Particularly associated with the "Network for the Study of Implicit Religion" (NSIR), the concept has at least three (nonexclusive) definitions: commitments or integrating foci or intensive concerns with extensive effects. The concept of "implicit religion" counterbalances the tendency to equate "religion" with specialized institutions, with articulated beliefs, and with that which is consciously willed (or specifically intended).
The approach opens up the possibility of discovering the sacred within what might otherwise be dismissed as profane, and of finding an experience of the holy, within an apparently irreligious realm. Above all, in contemporary society it allows for the discovery of some kind of religiosity within what conventionally might be seen as an unrelievedly secular sphere. The concept therefore gives credence to the opinion of the "person in the street," that while "some who go to church really mean it," others who go to church "really have a different religion altogether"but that "everybody has a religion of some sort," a faith by which they live, albeit as an unconscious core at the center of their way of life and being.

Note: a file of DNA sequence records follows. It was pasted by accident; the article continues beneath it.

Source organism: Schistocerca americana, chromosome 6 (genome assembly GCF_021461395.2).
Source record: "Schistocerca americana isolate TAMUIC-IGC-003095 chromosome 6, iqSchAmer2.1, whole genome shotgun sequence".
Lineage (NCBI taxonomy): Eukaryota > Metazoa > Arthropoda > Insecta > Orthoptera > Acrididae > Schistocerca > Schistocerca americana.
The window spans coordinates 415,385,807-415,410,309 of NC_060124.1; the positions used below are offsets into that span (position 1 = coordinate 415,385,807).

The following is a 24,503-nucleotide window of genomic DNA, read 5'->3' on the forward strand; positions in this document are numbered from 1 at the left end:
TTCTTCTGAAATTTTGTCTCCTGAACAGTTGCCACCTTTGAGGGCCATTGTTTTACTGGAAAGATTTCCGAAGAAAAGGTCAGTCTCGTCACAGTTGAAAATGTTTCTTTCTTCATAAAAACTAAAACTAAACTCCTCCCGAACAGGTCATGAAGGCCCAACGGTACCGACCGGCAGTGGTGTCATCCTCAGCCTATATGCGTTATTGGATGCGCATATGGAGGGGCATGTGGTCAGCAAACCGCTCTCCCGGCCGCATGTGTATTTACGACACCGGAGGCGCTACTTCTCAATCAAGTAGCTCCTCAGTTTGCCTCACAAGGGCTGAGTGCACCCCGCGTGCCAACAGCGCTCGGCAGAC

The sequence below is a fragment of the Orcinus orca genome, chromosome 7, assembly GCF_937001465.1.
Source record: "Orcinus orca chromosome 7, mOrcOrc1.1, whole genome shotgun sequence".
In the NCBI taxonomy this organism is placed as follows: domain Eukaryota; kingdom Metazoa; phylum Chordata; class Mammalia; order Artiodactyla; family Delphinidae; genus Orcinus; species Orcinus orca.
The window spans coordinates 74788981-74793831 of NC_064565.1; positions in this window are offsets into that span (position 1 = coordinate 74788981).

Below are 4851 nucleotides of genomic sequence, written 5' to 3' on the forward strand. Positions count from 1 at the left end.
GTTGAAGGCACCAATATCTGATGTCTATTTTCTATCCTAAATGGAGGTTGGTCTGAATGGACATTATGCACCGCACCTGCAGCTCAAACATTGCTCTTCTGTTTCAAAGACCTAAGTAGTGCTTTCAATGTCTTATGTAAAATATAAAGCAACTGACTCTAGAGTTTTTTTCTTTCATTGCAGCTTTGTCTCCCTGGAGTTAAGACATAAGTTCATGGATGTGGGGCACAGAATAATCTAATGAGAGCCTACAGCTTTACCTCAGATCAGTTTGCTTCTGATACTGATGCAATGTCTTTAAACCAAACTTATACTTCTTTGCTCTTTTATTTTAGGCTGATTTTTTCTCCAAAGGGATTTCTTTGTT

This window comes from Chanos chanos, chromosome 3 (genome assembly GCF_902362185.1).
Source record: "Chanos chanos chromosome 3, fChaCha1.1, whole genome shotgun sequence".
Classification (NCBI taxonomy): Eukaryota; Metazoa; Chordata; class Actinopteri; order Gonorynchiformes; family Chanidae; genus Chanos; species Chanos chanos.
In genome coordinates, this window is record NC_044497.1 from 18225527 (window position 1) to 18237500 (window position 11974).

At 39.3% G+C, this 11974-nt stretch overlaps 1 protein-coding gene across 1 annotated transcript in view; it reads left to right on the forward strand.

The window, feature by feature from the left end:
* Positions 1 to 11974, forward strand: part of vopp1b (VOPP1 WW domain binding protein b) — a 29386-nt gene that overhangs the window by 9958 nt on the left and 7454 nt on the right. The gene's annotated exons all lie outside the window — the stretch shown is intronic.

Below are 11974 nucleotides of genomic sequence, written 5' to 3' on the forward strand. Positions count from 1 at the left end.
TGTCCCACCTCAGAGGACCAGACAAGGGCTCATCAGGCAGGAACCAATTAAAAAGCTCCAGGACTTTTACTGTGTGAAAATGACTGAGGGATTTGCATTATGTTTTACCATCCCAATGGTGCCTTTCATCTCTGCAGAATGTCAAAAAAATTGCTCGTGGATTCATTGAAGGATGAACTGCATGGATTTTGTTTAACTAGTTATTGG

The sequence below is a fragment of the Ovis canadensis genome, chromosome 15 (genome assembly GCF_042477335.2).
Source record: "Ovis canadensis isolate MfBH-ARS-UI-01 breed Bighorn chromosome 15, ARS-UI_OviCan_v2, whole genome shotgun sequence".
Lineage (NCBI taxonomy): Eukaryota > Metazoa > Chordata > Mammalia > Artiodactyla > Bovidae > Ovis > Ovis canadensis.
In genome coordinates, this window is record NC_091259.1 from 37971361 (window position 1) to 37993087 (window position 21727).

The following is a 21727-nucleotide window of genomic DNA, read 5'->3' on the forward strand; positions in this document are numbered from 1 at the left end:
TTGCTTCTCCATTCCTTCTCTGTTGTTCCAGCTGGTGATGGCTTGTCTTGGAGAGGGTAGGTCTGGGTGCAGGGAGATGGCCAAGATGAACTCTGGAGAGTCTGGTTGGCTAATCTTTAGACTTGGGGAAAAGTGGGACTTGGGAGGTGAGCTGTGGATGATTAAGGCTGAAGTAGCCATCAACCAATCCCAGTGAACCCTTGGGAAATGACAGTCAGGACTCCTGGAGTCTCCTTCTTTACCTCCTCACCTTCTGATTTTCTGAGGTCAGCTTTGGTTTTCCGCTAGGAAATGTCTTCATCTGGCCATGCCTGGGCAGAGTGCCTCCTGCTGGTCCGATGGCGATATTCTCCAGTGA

Edward I. Bailey
E. Bailey, Implicit Religion in Contemporary Society (Kampen, Neth.: Kok Pharos, 1997)
M. M. Bell, Childerley (Chicago: University of Chicago Press, 1994)
P. L. Berger, A Rumor of Angels (Garden City, N.Y.: 1971)
F. Blum, The Ethic of Industrial Man (London: Routledge, 1970)
M. ter Borg, Een Uitgewaaierde Eeuwigheid (Ten Have, Neth.: Baarn, 1991)
P. Halmos, The Faith of the Counsellors (London: Constable, 1965)
T. Luckmann, The Invisible Religion (London: Macmillan, 1967)
A. Nesti, Il Religioso Implicito (Rome: Ianua, 1985)
R. Panikkar, "Time and Sacrifice," in The Study of Time , ed. D. Park et al. (New York: Springer, 1978): 637-727.
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